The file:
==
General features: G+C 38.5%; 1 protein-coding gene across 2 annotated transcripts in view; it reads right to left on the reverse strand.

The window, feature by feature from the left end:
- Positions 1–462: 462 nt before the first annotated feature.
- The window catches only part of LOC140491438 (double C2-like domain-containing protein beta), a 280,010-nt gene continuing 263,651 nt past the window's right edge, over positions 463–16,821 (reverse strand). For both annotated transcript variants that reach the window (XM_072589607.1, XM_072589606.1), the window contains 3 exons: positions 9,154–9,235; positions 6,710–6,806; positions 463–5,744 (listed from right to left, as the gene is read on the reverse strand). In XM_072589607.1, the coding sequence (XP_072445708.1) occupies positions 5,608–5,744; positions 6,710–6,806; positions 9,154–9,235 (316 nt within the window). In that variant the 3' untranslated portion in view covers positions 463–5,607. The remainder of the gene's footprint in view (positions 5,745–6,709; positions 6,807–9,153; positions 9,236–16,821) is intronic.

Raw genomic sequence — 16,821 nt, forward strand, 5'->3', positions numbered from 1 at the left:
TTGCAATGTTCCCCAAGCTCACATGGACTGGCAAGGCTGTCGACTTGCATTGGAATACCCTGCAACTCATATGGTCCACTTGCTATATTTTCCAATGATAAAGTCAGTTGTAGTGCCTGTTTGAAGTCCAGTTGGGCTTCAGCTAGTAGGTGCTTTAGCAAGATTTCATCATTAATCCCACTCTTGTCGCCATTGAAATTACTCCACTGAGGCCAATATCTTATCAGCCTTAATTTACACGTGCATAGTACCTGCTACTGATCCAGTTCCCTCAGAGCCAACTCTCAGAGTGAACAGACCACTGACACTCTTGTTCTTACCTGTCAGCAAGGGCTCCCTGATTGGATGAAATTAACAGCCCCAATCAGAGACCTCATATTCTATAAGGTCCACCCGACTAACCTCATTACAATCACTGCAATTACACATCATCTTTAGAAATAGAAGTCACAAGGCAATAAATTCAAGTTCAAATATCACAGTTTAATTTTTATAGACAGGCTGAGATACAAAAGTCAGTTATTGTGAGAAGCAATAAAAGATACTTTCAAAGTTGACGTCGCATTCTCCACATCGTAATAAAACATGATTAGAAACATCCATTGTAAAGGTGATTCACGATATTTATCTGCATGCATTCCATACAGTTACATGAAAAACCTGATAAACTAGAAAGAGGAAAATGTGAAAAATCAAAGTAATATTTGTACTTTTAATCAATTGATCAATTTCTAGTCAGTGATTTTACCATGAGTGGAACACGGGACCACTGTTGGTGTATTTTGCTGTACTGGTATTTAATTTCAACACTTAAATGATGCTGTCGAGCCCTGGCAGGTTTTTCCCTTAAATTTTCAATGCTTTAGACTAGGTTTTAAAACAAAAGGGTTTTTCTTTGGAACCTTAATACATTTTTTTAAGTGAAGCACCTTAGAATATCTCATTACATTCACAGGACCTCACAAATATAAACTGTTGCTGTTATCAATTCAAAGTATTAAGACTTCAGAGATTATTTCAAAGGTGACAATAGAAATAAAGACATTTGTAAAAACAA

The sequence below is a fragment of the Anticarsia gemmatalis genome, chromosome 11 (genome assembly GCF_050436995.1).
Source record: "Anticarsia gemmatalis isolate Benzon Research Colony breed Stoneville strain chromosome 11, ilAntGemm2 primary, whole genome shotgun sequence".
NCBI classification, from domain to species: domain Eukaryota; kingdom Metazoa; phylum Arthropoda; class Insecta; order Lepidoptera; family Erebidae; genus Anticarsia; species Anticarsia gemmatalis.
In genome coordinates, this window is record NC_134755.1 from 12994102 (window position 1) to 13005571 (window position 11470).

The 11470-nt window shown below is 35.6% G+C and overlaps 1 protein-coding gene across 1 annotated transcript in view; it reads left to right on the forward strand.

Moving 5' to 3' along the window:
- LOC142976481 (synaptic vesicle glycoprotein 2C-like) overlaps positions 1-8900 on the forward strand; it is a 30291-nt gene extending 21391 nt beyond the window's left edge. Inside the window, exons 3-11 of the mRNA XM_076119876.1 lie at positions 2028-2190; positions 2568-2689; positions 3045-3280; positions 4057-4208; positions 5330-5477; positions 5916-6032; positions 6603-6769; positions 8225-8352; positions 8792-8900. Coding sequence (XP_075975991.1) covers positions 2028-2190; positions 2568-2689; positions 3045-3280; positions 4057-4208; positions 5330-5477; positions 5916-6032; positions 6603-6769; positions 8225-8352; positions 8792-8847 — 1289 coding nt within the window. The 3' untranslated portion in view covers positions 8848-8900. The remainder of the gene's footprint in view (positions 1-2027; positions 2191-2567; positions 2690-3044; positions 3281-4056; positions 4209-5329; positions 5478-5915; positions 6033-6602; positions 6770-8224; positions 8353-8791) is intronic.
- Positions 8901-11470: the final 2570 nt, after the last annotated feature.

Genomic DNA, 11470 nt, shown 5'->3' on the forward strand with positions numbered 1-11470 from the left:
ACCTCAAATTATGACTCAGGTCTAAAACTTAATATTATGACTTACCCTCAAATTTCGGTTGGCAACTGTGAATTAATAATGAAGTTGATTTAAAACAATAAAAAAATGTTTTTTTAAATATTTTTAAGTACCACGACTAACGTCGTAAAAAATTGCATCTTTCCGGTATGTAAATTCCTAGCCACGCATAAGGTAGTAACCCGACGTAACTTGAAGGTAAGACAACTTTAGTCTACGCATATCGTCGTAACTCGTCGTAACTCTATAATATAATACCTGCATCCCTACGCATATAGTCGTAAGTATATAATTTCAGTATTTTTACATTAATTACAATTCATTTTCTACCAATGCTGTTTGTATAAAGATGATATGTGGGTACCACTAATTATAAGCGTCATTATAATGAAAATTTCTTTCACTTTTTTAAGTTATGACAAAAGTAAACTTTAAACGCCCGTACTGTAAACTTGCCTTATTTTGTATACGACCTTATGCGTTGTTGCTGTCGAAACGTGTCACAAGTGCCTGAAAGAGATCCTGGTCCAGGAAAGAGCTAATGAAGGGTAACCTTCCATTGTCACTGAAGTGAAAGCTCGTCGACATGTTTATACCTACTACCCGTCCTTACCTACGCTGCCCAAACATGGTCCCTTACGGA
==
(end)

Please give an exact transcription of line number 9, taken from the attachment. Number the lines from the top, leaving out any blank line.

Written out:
NCBI classification, from domain to species: domain Eukaryota; kingdom Metazoa; phylum Arthropoda; class Insecta; order Lepidoptera; family Erebidae; genus Anticarsia; species Anticarsia gemmatalis.